Analysis Of Haruki Murakami 's Town Of Cats Essay

Analysis Of Haruki Murakami 's Town Of Cats Essay

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In Haruki Murakami’s Town of Cats, the protagonist, Tengo, embarks upon a journey to visit his father at a sanatorium for answers about his identity. Tengo recalls the unorthodox childhood faced alongside his father with the abandonment of his mother and blames him for not giving him the life he wanted as a child. Tengo knows his mother cheated on his father and he has doubts about his father being his real father. When he sees his father, Tengo has an altercation with his father and expects him to answer his questions about his identity. His father asks him to read him a story and he then proceeds to respond to his angry son with a metaphorical statement about his childhood and future. Upon an interview with John Wray from The Paris Review, Murakami reveals one of his intentions in writing; “. . . “family” has played an overly significant role in Japanese literature. I wanted to depict my main character as an independent, absolute individual. . .He is a type of man who chooses freedom and solitude over intimacy and personal bonds” (Wray). Murakami’s writes Town of Cats from Tengo’s point of view and it is conclusive Tengo is a character who is an individual with no personal bonds; Tengo loathes his father rather than accept him, he doesn’t visit his father for two years and his only reason to visit was for his father to answer questions for his own benefit. Essentially, throughout his life Tengo has been too selfish to see the good qualities in his father.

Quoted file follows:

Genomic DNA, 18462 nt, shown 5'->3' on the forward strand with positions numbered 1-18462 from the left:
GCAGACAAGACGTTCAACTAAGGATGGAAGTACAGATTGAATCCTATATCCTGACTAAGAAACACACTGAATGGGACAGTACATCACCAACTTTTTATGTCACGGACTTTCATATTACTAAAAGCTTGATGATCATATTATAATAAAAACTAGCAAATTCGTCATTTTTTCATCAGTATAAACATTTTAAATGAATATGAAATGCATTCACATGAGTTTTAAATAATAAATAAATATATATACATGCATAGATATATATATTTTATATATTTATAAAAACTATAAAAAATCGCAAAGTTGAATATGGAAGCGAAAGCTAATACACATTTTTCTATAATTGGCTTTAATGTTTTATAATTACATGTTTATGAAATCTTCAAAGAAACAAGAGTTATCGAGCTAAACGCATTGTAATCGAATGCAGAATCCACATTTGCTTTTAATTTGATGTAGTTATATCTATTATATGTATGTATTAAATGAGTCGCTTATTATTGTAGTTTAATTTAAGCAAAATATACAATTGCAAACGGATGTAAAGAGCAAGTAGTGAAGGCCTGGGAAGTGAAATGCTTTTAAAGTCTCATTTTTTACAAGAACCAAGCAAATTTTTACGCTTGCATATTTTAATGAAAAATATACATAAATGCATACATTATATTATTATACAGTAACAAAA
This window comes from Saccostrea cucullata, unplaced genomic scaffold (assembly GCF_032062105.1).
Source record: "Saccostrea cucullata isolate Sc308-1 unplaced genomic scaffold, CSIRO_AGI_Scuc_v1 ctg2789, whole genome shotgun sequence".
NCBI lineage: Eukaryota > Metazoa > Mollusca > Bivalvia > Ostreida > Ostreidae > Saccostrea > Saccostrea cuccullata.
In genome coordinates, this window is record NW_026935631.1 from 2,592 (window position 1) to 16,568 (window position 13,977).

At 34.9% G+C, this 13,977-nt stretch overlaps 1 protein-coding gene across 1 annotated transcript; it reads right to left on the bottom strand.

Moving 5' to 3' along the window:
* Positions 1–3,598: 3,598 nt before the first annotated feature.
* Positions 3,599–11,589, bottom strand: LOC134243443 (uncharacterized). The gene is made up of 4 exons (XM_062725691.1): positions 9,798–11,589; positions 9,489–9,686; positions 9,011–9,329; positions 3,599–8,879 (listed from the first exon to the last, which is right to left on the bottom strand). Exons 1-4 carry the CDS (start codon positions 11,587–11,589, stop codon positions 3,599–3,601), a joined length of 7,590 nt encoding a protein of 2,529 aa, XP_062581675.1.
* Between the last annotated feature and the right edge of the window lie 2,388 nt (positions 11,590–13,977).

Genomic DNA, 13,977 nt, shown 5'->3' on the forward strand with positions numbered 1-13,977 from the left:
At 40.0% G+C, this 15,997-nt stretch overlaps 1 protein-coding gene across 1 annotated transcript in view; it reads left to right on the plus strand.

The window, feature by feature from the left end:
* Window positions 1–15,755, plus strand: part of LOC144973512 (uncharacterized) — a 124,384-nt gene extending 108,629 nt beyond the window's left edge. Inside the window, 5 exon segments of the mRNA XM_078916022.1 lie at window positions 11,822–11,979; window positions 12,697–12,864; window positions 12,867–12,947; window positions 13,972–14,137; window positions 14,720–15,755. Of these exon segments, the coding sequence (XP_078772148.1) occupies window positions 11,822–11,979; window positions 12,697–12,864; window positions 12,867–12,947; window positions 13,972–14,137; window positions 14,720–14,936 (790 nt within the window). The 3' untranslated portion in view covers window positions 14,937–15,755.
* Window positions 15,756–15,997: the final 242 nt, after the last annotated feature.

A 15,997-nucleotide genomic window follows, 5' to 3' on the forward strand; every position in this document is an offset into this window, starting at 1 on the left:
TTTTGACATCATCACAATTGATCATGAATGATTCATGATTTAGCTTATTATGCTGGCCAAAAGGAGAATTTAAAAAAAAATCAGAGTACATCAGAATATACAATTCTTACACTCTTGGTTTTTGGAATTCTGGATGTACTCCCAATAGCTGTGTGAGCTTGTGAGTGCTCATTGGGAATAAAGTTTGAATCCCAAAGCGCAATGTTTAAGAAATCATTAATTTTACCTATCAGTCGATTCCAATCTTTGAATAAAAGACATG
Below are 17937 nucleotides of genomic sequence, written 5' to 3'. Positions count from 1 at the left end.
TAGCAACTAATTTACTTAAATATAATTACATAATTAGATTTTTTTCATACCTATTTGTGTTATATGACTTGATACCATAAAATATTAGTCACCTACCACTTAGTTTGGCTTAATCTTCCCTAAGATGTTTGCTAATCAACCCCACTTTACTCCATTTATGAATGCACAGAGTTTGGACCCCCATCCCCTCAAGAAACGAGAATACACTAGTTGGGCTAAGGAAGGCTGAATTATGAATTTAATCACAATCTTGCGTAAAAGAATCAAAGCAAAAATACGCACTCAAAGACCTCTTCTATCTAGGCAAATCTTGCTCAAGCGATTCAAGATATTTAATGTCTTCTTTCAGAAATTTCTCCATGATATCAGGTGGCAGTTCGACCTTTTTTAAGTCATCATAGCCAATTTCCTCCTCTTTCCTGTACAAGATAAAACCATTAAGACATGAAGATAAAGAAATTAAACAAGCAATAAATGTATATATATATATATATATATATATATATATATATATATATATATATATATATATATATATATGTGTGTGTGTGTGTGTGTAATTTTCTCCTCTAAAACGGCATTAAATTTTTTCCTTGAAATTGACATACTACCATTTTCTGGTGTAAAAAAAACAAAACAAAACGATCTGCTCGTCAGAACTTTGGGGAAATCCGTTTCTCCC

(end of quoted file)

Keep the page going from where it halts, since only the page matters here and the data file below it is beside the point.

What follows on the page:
First, Tengo repugnantly recollects the memory the Sundays working alongside his father collecting subscription fees. Tengo’s father carried his son with him for three reasons, two of them specifically being “. . . he could not leave the boy at home alone. On weekdays and S...

... middle of paper ...

... from the average parent, Tengo’s father still sent Tengo to school, daycare, and tried to protect his son from the painful truth. Referring back to The Paris Interview with Murakami, Murakami revealed his main task for his protagonist, “The main task of my protagonist is to observe the things happening around him. . . He is neutral, and in order to maintain his neutrality, he must be free from any kinship, and connection to a vertical family system. (Wray). Although this process Murakami used was for one of his older works, The Wind-Up Bird Chronicle, the same process is expressed Town of Cats. Murakami branches away from the Japanese tradition, in which familial relationships are essential. Regardless of what his father did for him, Tengo was too clouded in judging his father based on his own needs rather than see the effort his father put into their relationship.

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